“[It got to the point that] if I started playing some Italo-disco that we’ve put up on the blog,” says Matt, “people would be like, ‘Why are you playing that, you’re nineties house DJs’, and I’d be like, ‘This is ridiculous’.”

That particular strain of retro revivalism is only half the Bicep story. They are quickly becoming better known for flexing their muscles in, well, any old club genre they care to revisit. Their current productions switch between breakbeat, ambient, Italo, trance and techno, all while sounding distinctly Biceppy: beefy, muscular, but no fat. These genres are already seeping into the wider club world but Bicep are blasé about being ahead of the musical curve. “We change our own curve every time and people follow it,” says Andy. Beyond their blog-worth of free music, Bicep don’t tend to give much away. At the same time as being a modern-day success story, their personalities remain fairly ambiguous. “I wouldn’t say we are outsiders,” says Andy. “Probably insiders that keep quiet.”

Never mind quiet: Bicep appear to have a telepathic connection when they perform. That’s perhaps not unusual when you consider that they’ve known each other since they were nine years old, when they met at rugby practice back in Belfast. Andy was more into punk and heavy metal growing up, while Matt wasn’t into house music at all when he was younger. It was a girlfriend who bought him “an Aphex Twin album by accident”, which rapidly broadened his musical horizons. Indeed, Matt experienced dance music a little bit before Andy, purely for reasons of height, as he could get into the local nightclub Shine more easily. “We were sixteen and putting tennis balls in our shoes to poke ourselves up an extra couple of inches,” recalls Matt. “We had fake IDs and everything.”

Pilgrimages to Shine became commonplace among Matt and Andy’s friendship group, where they’d see DJs like Underground Resistance, Dave Clarke and Andrew Weatherall banging out hard techno. Their newfound interest in electronic music kickstarted their penchant for digging. “Every week people would go to my friend’s garage before the club with CDs and put on their tune,” says Andy. “There would always be a fight over who played what.” The styles of music they fought over were, in typically Bicep style, pretty unexpected, too. “Finding the most unknown power ballad was a big one,” says Matt. “I’m not talking about ones you get on a Jeremy Clarkson-style drive-time show; I mean weird, rare ones.”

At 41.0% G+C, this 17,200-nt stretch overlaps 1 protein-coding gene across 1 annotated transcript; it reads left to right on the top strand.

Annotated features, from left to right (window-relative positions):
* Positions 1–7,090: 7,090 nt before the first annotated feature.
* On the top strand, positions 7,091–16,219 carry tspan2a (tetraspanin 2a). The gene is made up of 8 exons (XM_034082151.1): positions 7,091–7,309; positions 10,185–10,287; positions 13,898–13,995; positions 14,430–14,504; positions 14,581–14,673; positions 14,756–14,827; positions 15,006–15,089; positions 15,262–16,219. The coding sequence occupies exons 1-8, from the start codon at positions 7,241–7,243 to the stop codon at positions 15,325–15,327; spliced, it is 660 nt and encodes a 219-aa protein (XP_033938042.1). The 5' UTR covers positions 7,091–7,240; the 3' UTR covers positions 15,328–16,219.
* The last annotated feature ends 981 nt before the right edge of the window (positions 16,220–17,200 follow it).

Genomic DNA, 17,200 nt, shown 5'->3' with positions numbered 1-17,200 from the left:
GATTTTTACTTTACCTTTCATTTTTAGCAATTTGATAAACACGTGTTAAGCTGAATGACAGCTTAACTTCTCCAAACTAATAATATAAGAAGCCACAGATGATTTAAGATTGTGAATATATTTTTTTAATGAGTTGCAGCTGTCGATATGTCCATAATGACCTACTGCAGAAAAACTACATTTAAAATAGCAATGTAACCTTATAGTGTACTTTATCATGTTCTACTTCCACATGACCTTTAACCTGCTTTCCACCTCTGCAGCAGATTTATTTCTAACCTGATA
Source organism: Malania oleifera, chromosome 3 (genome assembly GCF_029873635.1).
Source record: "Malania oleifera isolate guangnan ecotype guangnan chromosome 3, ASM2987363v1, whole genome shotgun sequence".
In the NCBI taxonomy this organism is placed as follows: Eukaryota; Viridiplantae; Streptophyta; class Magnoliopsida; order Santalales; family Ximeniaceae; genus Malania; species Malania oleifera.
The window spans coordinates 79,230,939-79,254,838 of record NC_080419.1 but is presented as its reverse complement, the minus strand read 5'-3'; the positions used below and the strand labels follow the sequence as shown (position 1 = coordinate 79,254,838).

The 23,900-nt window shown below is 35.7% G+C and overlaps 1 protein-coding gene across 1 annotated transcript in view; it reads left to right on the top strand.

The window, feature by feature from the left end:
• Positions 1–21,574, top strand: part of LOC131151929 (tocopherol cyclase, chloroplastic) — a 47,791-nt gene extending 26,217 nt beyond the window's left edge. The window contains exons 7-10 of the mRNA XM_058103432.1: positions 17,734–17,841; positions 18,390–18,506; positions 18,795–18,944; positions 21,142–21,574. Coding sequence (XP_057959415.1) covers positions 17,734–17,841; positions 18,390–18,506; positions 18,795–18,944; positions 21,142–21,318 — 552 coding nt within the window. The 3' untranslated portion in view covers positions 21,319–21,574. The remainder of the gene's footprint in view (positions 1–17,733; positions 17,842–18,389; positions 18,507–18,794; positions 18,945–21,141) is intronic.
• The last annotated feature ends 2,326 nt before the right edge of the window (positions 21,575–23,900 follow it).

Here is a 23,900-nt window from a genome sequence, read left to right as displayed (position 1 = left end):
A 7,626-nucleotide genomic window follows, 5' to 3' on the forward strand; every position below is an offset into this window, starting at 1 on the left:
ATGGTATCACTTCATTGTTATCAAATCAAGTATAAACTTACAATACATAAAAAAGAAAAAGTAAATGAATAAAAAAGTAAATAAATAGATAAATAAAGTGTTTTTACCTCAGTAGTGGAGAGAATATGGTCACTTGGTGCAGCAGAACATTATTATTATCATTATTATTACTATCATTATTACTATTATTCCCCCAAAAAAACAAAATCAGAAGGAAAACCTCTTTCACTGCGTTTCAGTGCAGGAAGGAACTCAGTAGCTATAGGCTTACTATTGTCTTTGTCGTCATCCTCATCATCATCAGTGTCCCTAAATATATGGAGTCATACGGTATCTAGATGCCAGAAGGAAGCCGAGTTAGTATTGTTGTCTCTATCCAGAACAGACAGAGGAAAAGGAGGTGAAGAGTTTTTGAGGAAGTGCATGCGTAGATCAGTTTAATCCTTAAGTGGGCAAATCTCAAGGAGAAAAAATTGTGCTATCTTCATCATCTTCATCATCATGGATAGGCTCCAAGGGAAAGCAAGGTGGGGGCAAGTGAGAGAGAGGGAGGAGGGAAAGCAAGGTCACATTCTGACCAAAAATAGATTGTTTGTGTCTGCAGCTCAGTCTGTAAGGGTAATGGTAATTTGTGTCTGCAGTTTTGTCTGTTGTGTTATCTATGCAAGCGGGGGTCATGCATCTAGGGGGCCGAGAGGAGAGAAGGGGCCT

The Feel My Bicep blog began as a way to stay in touch with those friends, who had dispersed across the UK for university, and so they could keep uncovering those weird, rare ones. At the time, the darker strains of minimal techno were “huge, it was the most soulless period [for music] ever,” says Andy, and so they “flipped into Italo-disco because that was the complete opposite”. In actual fact their first posts were The Tough’s ‘A New Chance’ (Mungolian Jet Set remix), a psychedelic disco remix signed to the Modular label, followed by some old Kompakt records. But the basis of the blog, whatever the genre, was fun, sleazy and not taking itself too seriously, filled with rips of new remixes and hard-won vintage finds, all coupled with cheeky write-ups and imagery.

It’s almost impossible to imagine now, but when they started Feel My Bicep, says Matt, “YouTube didn’t have anything underground on it. It was the pre-SoundCloud era.” Blogs like theirs were then one of the only ways to access a broad range of discerning dance sounds from across the decades. Andy and Matt found old releases by scouring record shops – something they lament not having enough time for now. Matt also bemoans the fact that “more people are into music but aren’t as patient when they’re looking for it” – not to mention the fact that a record a DJ has spent years looking for is now available to everyone in a Track ID group. But mainly, Andy says, they liked the freedom of “being nobody, so we could do what we wanted. We always wanted to do our own thing and not be controlled”. It’s a precept they appear to have stuck to – but more on that later.